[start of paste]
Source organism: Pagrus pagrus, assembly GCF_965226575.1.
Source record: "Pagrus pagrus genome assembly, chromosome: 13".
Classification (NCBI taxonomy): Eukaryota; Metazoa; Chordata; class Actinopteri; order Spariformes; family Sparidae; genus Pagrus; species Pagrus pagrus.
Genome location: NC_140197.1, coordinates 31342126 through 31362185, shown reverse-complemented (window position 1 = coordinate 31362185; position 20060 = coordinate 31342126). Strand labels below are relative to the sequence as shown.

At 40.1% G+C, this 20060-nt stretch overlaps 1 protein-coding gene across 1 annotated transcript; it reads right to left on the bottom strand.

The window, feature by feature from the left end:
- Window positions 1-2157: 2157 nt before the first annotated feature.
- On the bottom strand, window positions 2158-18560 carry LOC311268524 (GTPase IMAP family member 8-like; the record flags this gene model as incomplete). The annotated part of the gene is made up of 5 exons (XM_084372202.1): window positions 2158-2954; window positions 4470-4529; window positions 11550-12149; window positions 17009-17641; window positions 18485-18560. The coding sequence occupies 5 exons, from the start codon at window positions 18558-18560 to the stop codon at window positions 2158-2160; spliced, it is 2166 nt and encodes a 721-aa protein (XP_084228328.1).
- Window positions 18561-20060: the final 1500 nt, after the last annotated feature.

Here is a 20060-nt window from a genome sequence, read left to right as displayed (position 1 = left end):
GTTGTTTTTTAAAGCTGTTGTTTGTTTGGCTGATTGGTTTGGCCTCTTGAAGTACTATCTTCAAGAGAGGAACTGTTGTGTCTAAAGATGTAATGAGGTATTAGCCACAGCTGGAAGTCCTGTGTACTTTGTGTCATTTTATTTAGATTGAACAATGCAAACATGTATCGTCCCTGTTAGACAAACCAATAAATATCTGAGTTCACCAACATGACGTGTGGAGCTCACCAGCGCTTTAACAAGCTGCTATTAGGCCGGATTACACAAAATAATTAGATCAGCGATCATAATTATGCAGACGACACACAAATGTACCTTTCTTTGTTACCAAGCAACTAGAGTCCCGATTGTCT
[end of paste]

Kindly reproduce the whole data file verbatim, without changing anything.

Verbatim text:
Source organism: Pagrus pagrus, assembly GCF_965226575.1.
Source record: "Pagrus pagrus genome assembly, chromosome: 13".
Classification (NCBI taxonomy): Eukaryota; Metazoa; Chordata; class Actinopteri; order Spariformes; family Sparidae; genus Pagrus; species Pagrus pagrus.
Genome location: NC_140197.1, coordinates 31342126 through 31362185, shown reverse-complemented (window position 1 = coordinate 31362185; position 20060 = coordinate 31342126). Strand labels below are relative to the sequence as shown.

At 40.1% G+C, this 20060-nt stretch overlaps 1 protein-coding gene across 1 annotated transcript; it reads right to left on the bottom strand.

The window, feature by feature from the left end:
- Window positions 1-2157: 2157 nt before the first annotated feature.
- On the bottom strand, window positions 2158-18560 carry LOC311268524 (GTPase IMAP family member 8-like; the record flags this gene model as incomplete). The annotated part of the gene is made up of 5 exons (XM_084372202.1): window positions 2158-2954; window positions 4470-4529; window positions 11550-12149; window positions 17009-17641; window positions 18485-18560. The coding sequence occupies 5 exons, from the start codon at window positions 18558-18560 to the stop codon at window positions 2158-2160; spliced, it is 2166 nt and encodes a 721-aa protein (XP_084228328.1).
- Window positions 18561-20060: the final 1500 nt, after the last annotated feature.

Here is a 20060-nt window from a genome sequence, read left to right as displayed (position 1 = left end):
GTTGTTTTTTAAAGCTGTTGTTTGTTTGGCTGATTGGTTTGGCCTCTTGAAGTACTATCTTCAAGAGAGGAACTGTTGTGTCTAAAGATGTAATGAGGTATTAGCCACAGCTGGAAGTCCTGTGTACTTTGTGTCATTTTATTTAGATTGAACAATGCAAACATGTATCGTCCCTGTTAGACAAACCAATAAATATCTGAGTTCACCAACATGACGTGTGGAGCTCACCAGCGCTTTAACAAGCTGCTATTAGGCCGGATTACACAAAATAATTAGATCAGCGATCATAATTATGCAGACGACACACAAATGTACCTTTCTTTGTTACCAAGCAACTAGAGTCCCGATTGTCT